The Times Harry Wilson City Editor
“I am disappointed to be moving on and I do so with a sense of unfinished business,” Mr Wheatley said in his first public comments since his eviction.
He made clear that the culture of investment banking remained largely unreformed despite several years of scandals. “The top of organisations have understood the environment . . . but I still think it is quite hard to deliver. It’s tough and it takes time,” he said.
“As we saw with FX [the foreign exchange-rigging scandal], there are some parts, the wholesale parts of financial services, where it is actually not yet seen as relevant. There’s still a view that: ‘Well, that’s a caveat emptor market’ and big financial players trading with one another. That’s the area that has much further to go.” Mr Wheatley’s damning appraisal of the City will pile further pressure on the FCA and Mr Osborne as the search gets under way to recruit a successor for the handover in September.
The chancellor will have the final say on any hiring decision but will want to avoid the perception that he has replaced a chief executive known for taking a hard line on wrongdoing with one more sympathetic to the big banks.
John Griffith-Jones, the chairman of the FCA, declined to say whether he had supported the Treasury’s decision. “The appointment, or the question of renewal of Martin’s contract in March, is a decision for the chancellor. It is the job of the board, in particular the chairman, to run the organisation,” he said.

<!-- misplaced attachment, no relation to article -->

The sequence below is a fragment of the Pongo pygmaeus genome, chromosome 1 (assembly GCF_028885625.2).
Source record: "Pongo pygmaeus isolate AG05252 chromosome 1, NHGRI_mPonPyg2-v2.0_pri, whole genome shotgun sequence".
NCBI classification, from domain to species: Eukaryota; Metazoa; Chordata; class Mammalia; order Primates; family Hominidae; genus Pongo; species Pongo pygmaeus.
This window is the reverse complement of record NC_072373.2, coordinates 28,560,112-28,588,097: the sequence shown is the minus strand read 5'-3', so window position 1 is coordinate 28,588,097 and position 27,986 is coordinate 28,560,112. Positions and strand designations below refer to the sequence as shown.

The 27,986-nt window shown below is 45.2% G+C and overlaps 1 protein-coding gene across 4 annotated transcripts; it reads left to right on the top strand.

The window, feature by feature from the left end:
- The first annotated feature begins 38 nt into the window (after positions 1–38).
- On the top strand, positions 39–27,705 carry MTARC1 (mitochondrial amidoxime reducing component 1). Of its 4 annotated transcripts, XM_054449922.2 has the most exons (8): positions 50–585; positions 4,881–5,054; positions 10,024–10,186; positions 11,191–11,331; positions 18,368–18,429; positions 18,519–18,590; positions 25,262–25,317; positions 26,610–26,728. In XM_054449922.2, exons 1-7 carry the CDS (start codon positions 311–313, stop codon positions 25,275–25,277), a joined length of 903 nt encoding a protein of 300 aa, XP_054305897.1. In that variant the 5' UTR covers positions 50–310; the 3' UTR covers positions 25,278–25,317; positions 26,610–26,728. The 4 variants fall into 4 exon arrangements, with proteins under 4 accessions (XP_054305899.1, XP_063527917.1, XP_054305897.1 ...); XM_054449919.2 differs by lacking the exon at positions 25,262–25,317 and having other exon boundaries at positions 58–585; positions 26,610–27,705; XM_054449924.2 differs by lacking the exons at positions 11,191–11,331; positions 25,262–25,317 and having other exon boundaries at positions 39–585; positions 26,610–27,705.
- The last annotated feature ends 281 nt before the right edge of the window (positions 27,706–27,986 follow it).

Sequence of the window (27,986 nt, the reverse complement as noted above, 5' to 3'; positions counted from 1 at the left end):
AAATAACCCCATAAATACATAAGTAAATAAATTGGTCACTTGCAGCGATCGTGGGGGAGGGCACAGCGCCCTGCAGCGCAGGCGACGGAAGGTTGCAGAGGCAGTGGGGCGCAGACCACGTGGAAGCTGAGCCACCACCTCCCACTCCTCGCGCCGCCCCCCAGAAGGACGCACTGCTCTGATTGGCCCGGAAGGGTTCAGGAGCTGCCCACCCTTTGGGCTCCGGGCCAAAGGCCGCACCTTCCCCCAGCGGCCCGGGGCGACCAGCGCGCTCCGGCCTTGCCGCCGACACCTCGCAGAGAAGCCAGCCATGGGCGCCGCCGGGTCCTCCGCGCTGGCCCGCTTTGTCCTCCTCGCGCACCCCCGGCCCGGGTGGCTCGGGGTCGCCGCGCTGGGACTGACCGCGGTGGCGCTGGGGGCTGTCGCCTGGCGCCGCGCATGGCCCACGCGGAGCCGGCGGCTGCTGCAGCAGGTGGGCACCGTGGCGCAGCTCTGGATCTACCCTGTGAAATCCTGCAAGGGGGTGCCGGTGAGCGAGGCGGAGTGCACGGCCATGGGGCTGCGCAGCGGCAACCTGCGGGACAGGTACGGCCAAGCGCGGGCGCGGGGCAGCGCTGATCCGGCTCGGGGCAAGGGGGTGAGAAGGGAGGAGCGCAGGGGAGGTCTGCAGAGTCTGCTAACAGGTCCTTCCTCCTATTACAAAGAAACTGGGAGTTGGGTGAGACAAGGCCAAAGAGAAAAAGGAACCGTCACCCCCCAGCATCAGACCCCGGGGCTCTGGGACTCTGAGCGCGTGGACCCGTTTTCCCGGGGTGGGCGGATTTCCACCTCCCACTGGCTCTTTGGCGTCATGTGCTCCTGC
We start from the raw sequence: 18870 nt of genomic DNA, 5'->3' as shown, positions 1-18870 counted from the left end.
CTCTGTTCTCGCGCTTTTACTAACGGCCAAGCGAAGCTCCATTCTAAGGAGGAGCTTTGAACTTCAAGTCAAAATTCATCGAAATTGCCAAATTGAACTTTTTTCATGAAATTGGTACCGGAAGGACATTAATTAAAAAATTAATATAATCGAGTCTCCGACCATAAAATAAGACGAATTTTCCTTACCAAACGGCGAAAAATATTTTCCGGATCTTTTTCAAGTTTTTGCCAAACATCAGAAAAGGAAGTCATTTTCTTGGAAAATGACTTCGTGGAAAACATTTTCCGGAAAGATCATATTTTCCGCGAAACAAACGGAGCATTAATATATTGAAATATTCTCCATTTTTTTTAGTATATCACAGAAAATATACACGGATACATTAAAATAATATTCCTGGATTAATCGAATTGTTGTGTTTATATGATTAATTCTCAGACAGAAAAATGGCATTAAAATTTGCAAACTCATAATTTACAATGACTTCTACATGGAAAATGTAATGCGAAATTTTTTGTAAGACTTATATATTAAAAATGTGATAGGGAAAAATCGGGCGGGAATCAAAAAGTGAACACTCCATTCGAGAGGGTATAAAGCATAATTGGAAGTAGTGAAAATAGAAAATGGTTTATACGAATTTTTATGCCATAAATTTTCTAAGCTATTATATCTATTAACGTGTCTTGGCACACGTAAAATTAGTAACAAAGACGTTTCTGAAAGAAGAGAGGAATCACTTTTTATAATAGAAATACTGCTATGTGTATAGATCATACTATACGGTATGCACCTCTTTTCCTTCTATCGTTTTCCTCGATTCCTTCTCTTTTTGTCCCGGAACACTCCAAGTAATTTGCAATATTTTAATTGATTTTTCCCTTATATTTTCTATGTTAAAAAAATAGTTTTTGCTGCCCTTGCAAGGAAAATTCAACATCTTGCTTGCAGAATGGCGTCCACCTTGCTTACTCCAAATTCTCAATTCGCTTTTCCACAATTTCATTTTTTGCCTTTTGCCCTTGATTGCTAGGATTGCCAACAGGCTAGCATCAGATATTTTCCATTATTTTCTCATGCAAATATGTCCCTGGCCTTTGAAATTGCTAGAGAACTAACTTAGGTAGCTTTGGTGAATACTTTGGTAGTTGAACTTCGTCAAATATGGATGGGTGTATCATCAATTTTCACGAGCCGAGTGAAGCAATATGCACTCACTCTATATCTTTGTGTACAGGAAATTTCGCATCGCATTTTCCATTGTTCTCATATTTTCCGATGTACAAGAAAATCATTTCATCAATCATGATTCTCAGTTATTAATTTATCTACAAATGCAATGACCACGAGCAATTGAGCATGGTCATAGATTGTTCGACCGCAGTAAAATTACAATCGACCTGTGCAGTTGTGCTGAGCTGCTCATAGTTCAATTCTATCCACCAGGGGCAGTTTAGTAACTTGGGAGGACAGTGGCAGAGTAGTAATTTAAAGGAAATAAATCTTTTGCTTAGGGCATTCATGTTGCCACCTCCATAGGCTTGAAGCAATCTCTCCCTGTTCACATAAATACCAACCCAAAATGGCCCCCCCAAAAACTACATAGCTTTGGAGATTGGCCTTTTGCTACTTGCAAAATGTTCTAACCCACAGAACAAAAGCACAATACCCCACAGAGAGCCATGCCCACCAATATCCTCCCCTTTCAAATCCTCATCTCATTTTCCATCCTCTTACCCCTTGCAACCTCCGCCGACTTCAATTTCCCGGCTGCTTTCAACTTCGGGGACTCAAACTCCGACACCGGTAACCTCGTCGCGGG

Mr Wheatley left little doubt that if he had remained in charge of the FCA the banking industry would have faced no respite in his tough approach to regulation. He had considered banning some firms from trading as an alternative to fines, he said. “The use of trading bans, or, in our terms, ‘variations of permission’, is something we actively look at each time we feel that we’ve got to take an action. Those variations of permission can be removing somebody from part of the market, or a significant part of the market, for a period of time,” he said.
Mr Wheatley’s remarks came after the FCA’s annual meeting, where members of the public questioned senior executives on the regulator’s actions. At a fiery session in central London, Mr Wheatley and his team faced repeated criticism for their handling of the compensation process for victims of the mis-selling of interest rate hedging products.
Mr Wheatley defended the FCA-led redress scheme, pointing out that nearly £2 billion had been paid back to small and medium-sized businessess.
Several small businessmen argued that no bank had been fined despite overwhelming evidence of the systematic mis-selling of tens of billions of pounds of interest rate swaps to customers who did not understand what they were buying.
Mr Wheatley later said that banks could still face action from the regulator for their behaviour. “We haven’t ruled out that there will be actions taken at some point,” he said.